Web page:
(1983), two cases of anaphylaxis or collapse were reported during the primary series of DT immunizations (133,500 children; each child completed a course of three doses), six followed booster DT immunization (221,000 children; one dose), and one followed immunization with tetanus toxoid (the number immunized was not given). Five of these children were described as becoming cold, clammy, and pulseless, but all "recovered rapidly." The other four children were said to have mild manifestations, including slight facial swelling, pallor, and vasovagal attacks, from which they recovered. From the available descriptions, none of the events in either study resembled anaphylaxis as defined for the present analysis.
Studies in experimental animals and data collected from human subjects suggest that both tetanus and diphtheria toxoids can induce immediate hypersensitivity reactions. Although elevated levels of tetanus-and diphtheria-specific IgE antibodies are frequently demonstrated in immunized individuals, neither these antibodies nor immediate skin reactivity correlates well with clinical manifestations of hypersensitivity to the toxoids. Nine cases of anaphylaxis temporally related to immunization with tetanus toxoid alone have been reported since the removal of contaminating proteins. Thus, it appears that tetanus toxoid can cause anaphylaxis. No cases of anaphylaxis associated with administration of diphtheria toxoid alone have been reported.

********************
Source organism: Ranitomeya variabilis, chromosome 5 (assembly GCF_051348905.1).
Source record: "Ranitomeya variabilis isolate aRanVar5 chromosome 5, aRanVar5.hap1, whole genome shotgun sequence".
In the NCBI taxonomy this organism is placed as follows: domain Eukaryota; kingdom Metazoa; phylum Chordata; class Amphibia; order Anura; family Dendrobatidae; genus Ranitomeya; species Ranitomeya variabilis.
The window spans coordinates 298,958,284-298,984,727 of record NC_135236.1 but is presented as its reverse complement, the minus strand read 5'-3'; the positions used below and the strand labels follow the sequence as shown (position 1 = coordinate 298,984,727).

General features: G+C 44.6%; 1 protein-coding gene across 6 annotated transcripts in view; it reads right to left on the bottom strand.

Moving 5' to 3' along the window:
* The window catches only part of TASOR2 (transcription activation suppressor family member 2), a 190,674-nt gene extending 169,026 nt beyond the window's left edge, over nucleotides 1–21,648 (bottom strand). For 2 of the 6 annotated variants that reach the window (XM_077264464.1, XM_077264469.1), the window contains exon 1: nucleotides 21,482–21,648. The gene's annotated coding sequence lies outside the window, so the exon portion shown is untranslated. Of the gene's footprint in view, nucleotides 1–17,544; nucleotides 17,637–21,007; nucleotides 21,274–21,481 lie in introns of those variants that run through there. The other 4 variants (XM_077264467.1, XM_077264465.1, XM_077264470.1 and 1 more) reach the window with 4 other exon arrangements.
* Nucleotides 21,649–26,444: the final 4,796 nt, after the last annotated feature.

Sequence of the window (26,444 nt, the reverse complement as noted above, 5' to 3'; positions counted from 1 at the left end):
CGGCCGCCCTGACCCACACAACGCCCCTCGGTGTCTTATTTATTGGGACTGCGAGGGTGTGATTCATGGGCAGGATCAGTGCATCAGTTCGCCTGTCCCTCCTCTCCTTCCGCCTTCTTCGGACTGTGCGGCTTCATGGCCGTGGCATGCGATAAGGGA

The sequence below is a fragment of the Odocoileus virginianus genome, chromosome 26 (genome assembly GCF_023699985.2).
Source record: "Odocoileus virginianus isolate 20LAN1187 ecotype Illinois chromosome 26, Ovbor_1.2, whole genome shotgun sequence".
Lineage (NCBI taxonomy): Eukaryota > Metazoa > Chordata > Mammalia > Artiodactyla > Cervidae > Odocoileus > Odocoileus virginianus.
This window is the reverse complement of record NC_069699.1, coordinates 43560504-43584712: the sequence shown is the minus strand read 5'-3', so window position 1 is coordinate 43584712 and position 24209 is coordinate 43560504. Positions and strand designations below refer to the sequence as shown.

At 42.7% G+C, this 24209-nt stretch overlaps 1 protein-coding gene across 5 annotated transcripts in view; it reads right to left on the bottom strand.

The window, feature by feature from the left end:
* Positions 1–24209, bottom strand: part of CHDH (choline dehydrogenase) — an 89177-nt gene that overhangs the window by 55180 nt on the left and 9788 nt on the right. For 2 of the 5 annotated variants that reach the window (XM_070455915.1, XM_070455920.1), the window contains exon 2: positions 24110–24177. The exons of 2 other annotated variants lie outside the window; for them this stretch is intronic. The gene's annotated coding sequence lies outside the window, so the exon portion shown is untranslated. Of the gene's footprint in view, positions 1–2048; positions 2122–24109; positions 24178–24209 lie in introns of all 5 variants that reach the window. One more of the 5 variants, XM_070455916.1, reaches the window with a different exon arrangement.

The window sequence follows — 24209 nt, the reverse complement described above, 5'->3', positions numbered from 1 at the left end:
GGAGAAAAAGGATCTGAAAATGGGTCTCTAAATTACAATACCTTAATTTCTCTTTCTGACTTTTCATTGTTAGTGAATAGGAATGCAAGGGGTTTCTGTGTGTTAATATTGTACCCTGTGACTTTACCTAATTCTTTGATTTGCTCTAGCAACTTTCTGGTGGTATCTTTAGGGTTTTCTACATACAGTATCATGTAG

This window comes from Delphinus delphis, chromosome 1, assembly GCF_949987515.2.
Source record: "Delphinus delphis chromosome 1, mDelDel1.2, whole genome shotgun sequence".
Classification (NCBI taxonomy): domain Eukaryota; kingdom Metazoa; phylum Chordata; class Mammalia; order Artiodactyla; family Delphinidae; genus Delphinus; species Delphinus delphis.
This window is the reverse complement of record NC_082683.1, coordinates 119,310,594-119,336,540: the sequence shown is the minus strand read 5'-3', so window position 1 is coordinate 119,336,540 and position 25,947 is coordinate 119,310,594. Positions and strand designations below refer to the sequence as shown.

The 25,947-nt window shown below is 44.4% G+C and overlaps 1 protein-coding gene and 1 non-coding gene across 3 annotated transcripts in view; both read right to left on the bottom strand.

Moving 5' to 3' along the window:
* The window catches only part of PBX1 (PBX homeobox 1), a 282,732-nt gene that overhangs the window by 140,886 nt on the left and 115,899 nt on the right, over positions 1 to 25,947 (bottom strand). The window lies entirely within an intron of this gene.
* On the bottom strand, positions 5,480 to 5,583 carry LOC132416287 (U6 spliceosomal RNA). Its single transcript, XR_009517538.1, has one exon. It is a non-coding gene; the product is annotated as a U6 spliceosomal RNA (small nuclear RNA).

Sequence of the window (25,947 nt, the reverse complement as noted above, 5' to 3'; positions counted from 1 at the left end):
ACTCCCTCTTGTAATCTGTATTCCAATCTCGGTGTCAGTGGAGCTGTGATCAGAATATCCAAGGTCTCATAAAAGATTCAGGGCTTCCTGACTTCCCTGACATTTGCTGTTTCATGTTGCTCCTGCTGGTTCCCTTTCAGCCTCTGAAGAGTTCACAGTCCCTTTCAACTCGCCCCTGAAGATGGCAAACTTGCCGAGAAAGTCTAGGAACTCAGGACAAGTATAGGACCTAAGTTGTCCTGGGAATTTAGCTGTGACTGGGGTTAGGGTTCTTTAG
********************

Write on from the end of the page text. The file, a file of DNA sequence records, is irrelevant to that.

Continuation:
The evidence establishes a causal relation between tetanus toxoid and anaphylaxis.
If the evidence establishes a causal relation between tetanus toxoid and anaphylaxis, then in the committee's judgment the evidence establishes a causal relation between DT or Td and anaphylaxis.
Because the conclusions are not based on controlled studies, no estimate of incidence or relative risk is available. It would seem to be low.